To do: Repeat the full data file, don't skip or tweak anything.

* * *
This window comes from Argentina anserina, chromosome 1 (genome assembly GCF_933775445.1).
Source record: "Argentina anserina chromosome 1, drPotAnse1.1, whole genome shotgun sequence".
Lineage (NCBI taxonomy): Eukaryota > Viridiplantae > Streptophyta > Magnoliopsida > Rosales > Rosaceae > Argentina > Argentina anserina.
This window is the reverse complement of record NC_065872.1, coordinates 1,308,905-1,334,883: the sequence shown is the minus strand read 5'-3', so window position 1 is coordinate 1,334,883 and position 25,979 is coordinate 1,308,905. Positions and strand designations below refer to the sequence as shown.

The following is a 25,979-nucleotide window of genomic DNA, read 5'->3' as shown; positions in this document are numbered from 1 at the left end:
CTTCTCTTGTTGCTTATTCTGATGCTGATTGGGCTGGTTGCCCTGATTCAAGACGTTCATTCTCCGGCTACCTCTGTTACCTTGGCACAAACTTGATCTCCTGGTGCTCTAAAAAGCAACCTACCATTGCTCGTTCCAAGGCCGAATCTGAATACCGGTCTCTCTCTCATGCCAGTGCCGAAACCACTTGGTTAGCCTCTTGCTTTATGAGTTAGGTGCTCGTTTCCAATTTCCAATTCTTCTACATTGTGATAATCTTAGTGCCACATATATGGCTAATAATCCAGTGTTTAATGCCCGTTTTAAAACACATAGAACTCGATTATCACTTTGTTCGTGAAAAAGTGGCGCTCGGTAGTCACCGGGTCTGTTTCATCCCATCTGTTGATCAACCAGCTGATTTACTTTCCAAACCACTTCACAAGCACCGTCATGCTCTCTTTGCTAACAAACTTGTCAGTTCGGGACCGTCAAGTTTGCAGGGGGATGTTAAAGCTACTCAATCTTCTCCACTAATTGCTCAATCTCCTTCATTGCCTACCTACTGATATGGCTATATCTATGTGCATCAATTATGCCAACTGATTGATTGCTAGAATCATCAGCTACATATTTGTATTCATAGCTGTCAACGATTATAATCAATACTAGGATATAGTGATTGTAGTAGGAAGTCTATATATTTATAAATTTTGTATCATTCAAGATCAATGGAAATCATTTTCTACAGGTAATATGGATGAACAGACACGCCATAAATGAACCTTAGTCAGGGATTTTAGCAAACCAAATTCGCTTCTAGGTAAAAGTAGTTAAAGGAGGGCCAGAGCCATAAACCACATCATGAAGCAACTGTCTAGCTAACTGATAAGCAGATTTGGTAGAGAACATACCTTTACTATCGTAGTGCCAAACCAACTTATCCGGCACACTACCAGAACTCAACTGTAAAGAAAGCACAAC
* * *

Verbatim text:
This window comes from Argentina anserina, chromosome 1 (genome assembly GCF_933775445.1).
Source record: "Argentina anserina chromosome 1, drPotAnse1.1, whole genome shotgun sequence".
Lineage (NCBI taxonomy): Eukaryota > Viridiplantae > Streptophyta > Magnoliopsida > Rosales > Rosaceae > Argentina > Argentina anserina.
This window is the reverse complement of record NC_065872.1, coordinates 1,308,905-1,334,883: the sequence shown is the minus strand read 5'-3', so window position 1 is coordinate 1,334,883 and position 25,979 is coordinate 1,308,905. Positions and strand designations below refer to the sequence as shown.

The following is a 25,979-nucleotide window of genomic DNA, read 5'->3' as shown; positions in this document are numbered from 1 at the left end:
CTTCTCTTGTTGCTTATTCTGATGCTGATTGGGCTGGTTGCCCTGATTCAAGACGTTCATTCTCCGGCTACCTCTGTTACCTTGGCACAAACTTGATCTCCTGGTGCTCTAAAAAGCAACCTACCATTGCTCGTTCCAAGGCCGAATCTGAATACCGGTCTCTCTCTCATGCCAGTGCCGAAACCACTTGGTTAGCCTCTTGCTTTATGAGTTAGGTGCTCGTTTCCAATTTCCAATTCTTCTACATTGTGATAATCTTAGTGCCACATATATGGCTAATAATCCAGTGTTTAATGCCCGTTTTAAAACACATAGAACTCGATTATCACTTTGTTCGTGAAAAAGTGGCGCTCGGTAGTCACCGGGTCTGTTTCATCCCATCTGTTGATCAACCAGCTGATTTACTTTCCAAACCACTTCACAAGCACCGTCATGCTCTCTTTGCTAACAAACTTGTCAGTTCGGGACCGTCAAGTTTGCAGGGGGATGTTAAAGCTACTCAATCTTCTCCACTAATTGCTCAATCTCCTTCATTGCCTACCTACTGATATGGCTATATCTATGTGCATCAATTATGCCAACTGATTGATTGCTAGAATCATCAGCTACATATTTGTATTCATAGCTGTCAACGATTATAATCAATACTAGGATATAGTGATTGTAGTAGGAAGTCTATATATTTATAAATTTTGTATCATTCAAGATCAATGGAAATCATTTTCTACAGGTAATATGGATGAACAGACACGCCATAAATGAACCTTAGTCAGGGATTTTAGCAAACCAAATTCGCTTCTAGGTAAAAGTAGTTAAAGGAGGGCCAGAGCCATAAACCACATCATGAAGCAACTGTCTAGCTAACTGATAAGCAGATTTGGTAGAGAACATACCTTTACTATCGTAGTGCCAAACCAACTTATCCGGCACACTACCAGAACTCAACTGTAAAGAAAGCACAAC